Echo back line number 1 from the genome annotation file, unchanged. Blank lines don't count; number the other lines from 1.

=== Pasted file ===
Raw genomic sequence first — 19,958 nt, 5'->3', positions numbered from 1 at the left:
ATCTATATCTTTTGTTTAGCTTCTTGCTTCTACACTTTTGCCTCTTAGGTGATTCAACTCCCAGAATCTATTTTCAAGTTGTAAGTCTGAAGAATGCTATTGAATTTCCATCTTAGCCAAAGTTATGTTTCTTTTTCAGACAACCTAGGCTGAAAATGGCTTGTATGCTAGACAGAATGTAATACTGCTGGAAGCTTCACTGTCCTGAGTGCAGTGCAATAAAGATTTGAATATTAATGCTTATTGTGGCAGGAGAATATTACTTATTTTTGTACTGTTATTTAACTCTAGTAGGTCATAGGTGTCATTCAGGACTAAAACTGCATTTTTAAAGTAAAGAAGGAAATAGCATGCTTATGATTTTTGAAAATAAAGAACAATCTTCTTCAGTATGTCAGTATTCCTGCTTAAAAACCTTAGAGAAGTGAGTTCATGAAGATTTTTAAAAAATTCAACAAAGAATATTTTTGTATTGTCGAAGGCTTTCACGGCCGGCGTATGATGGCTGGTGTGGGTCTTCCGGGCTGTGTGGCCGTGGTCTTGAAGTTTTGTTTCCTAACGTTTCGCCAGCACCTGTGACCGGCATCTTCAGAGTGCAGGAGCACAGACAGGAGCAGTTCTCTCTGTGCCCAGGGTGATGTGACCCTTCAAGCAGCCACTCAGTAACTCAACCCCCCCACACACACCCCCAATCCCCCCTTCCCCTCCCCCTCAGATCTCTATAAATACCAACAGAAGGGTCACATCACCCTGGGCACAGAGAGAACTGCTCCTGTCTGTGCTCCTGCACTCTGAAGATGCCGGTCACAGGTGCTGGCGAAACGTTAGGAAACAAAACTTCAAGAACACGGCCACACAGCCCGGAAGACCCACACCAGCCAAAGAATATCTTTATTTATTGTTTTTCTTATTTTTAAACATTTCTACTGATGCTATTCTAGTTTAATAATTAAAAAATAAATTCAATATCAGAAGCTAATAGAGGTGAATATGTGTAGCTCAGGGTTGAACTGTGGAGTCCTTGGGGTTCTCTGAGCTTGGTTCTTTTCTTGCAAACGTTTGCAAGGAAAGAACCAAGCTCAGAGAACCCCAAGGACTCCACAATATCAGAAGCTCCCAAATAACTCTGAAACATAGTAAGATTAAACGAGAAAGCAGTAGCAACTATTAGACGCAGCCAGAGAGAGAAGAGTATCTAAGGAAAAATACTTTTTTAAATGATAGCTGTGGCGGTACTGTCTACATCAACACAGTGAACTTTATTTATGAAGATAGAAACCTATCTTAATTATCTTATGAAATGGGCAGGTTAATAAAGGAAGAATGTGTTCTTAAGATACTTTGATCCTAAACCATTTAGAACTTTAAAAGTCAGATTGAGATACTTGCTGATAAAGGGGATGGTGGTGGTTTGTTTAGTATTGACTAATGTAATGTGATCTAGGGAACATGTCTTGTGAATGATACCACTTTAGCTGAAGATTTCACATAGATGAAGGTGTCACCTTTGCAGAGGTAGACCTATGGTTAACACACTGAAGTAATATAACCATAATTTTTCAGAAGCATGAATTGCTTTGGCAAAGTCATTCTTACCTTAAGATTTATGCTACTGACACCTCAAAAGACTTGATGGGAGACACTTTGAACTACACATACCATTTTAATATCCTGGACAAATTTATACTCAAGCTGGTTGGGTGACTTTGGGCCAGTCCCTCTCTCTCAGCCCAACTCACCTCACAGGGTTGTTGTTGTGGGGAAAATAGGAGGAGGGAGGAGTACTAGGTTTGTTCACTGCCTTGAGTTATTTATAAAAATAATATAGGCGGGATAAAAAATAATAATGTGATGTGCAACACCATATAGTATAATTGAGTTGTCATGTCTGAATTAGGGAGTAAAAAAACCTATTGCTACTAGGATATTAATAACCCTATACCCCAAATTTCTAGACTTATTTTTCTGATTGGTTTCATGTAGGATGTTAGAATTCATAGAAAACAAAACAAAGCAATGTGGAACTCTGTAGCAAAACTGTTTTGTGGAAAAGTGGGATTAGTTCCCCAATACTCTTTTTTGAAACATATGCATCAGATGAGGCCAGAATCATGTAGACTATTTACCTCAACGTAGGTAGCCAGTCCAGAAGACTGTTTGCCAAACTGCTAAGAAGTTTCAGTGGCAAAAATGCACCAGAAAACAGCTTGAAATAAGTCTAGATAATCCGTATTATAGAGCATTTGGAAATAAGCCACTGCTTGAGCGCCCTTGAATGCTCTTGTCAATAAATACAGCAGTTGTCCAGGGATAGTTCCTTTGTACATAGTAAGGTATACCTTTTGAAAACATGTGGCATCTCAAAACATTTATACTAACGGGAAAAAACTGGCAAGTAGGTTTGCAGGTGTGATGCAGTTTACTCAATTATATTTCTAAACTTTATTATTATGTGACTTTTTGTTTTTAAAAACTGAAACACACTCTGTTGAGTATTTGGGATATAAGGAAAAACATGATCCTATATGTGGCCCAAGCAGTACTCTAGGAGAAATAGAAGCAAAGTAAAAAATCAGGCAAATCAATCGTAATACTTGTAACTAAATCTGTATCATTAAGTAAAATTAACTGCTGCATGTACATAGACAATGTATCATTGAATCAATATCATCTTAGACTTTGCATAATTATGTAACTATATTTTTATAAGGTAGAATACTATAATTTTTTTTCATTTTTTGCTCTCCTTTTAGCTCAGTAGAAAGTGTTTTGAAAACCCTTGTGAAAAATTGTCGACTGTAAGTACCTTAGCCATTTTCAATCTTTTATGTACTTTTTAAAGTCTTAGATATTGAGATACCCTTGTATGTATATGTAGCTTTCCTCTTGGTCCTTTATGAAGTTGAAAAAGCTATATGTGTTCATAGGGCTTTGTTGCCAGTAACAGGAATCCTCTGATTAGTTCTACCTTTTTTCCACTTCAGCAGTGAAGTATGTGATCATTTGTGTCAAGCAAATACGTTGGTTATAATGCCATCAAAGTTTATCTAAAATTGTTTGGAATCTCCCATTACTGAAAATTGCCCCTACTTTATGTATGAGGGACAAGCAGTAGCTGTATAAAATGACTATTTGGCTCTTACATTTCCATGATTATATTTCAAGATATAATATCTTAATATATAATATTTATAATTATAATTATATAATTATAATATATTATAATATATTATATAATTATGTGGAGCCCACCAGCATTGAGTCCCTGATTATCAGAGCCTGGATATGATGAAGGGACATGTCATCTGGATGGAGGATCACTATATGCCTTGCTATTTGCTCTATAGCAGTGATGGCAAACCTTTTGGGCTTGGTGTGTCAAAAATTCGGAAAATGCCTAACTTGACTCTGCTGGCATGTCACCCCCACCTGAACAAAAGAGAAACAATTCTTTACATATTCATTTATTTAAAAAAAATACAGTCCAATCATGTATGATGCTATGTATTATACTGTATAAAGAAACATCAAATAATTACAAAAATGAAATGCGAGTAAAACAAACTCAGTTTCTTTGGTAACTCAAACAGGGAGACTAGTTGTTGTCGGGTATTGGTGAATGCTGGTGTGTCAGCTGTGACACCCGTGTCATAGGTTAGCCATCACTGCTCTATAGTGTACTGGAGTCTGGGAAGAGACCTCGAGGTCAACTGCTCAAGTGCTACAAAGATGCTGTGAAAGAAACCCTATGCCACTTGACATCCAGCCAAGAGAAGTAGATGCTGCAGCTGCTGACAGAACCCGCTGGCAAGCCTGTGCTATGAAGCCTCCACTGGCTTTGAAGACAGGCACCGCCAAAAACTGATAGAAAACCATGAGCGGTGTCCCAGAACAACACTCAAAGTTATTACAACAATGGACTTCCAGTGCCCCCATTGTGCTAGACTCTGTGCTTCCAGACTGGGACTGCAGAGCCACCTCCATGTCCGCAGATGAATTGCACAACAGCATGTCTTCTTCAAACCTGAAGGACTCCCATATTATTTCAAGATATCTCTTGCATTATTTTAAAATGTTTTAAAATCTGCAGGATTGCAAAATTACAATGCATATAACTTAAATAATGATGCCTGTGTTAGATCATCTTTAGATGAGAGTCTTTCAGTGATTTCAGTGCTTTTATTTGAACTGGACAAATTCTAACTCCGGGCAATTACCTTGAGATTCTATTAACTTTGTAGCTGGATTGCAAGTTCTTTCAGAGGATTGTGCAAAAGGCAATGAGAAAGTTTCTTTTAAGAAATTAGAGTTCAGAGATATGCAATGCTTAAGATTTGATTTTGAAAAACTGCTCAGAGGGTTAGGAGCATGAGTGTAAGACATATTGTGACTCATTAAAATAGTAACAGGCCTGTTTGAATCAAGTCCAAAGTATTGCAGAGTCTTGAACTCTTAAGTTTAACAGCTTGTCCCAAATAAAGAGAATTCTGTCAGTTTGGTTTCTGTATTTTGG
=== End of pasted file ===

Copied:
Raw genomic sequence first — 19,958 nt, 5'->3', positions numbered from 1 at the left: